“We have made progress in many areas, but not at the pace that we need to get this back to the place where it needs to be,” he said. “It’s my opinion – and I know the opinion of many others in the safety field … is that there’s been a move away from safety and more into issues of behavioral health and population health,” Mayer said.
He noted that the National Patient Safety Foundation, one of the strongest voices for patients and institutions working together to design less error-prone models of care, has been folded into the Institute for Healthcare Improvement, the Boston-based organization co-founded by Don Berwick, M.D.
“They continue to have their meetings, but many people believe the IHI has moved into other various important issues because patient safety has gotten attention and will figure out a way to correct itself,” Mayer said.
To his dismay, Mayer says too many hospital C-suite executives are not focused on improving patient safety. Instead, “they’re just out there trying to sell and gain more hospitals and market share, versus putting resources into correcting the existing product so it doesn’t hurt as many people as it does today.”
Kedar Mate, M.D., chief innovation and education officer for the Institute for Healthcare Improvement, took strong issue with Mayer’s comments, insisting that patient safety “remains on the front burner” at IHI and within provider organizations. “You’d be hard pressed to find a health system today that doesn’t pay close attention to its safety record, and hard pressed to find a government agency that works on health that doesn’t consider safety for patients and families high on the list of priorities,” he said.
The consolidation with the NPSF, he said, is a testament IHI’s belief that patient safety is an important challenge in today’s quality landscape.
For IHI’s part, it is going beyond hospitals to improve quality upstream, especially in skilled nursing facilities and ambulatory surgical centers. One specific project IHI is involved with is the Centers for Medicare & Medicaid Services’ Civil Money Penalty Reinvestment program, which uses fines paid by nursing homes for violations to improve patient safety in nursing homes. Another project is to reduce maternal mortality through programs such as Project Teenbirth, he said.
Diagnostic error is another patient safety issue now gaining attention, especially with the National Academy of Medicine’s 2015 report “Improving Diagnosis in Health Care” and the formation of the organization Society to Improve Diagnosis in Medicine, which holds a conference on the topic every fall, Mate said.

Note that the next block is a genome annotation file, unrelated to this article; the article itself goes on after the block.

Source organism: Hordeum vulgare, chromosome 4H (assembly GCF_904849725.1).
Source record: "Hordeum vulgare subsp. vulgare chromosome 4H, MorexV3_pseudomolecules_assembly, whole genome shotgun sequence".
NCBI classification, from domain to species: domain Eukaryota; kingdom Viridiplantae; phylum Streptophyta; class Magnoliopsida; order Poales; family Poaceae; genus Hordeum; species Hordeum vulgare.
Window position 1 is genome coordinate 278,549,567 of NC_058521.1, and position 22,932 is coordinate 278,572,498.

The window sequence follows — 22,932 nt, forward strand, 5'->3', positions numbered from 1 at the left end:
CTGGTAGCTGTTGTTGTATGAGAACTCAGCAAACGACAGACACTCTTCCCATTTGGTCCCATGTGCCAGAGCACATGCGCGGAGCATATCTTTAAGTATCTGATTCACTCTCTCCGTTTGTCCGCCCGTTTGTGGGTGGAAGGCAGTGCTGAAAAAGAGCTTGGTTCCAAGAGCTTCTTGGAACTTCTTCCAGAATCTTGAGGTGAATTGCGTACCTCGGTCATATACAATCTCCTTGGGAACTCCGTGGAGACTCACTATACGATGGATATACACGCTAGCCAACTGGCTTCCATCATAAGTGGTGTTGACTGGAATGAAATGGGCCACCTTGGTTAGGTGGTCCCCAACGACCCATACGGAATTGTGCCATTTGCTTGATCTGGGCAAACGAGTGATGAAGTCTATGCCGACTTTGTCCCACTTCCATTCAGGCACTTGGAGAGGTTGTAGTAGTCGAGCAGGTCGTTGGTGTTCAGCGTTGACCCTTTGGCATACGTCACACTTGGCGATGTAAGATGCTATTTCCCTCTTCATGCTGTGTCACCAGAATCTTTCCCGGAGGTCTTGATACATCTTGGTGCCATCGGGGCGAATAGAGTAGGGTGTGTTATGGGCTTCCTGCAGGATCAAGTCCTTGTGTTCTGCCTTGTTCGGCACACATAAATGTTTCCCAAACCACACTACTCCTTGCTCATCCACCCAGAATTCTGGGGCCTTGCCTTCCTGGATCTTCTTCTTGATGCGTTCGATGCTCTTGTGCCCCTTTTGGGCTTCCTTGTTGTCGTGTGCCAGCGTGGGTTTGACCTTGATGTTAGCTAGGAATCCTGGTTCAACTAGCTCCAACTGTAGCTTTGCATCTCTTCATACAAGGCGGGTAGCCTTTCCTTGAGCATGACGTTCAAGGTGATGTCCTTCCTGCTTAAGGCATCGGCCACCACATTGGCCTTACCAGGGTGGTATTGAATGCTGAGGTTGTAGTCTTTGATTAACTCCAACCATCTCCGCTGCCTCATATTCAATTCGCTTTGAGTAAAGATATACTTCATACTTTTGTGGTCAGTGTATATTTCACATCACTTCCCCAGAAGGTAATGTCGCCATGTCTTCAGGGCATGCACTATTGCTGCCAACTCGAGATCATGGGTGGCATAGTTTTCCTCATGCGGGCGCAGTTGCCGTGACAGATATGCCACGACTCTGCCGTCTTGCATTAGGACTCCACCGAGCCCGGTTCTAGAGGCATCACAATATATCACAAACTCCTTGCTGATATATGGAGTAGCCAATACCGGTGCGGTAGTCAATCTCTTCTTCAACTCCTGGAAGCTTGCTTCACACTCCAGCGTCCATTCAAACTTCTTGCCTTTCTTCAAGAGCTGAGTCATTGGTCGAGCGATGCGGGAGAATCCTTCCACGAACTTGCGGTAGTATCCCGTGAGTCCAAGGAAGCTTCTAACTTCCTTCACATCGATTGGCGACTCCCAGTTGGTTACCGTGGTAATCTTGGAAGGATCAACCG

Other IHI efforts center on better ways to ensure medication reconciliation and safe and effective prescribing, “not necessarily with drug lists but with medication choices geared to what actually matters to patients.”
Maybe there’s a lot going on, but much less of a proportional focus on hospitals.
Mayer’s organization, the Patient Safety Movement Foundation, was founded by Joe Kiani, founder of the medical device company Masimo, best known for monitor devices such as pulse oximeters. At its conferences, patient activists – usually those who have lost a loved one to medical error – are a featured parts of the agenda as they tell stories of how their health care system miserably failed.
They will get a chance to do that again today at the Patient Safety Movement Foundation’s midyear planning meeting in Irvine, Calif. I plan to attend and over coming months, help curate a variety of story topics, How I Did It pieces and tip sheets to help our members cover this topic better.
Patient safety and quality measurement also have suffered at the expense of the pressing need for reporters to focus on reducing health care costs and predatory billing, which is critically important, and improving health insurance access throughout the country.
But there is something both Mayer and Mate agree on: More news coverage of patient harm and quality improvement is a good thing.
Said Mayer: “It’s so frustrating when you see that people continue to get harmed and people continue to die, and we haven’t been able to raise the urgency. It’s time for us to say enough of this. Let’s fix it.”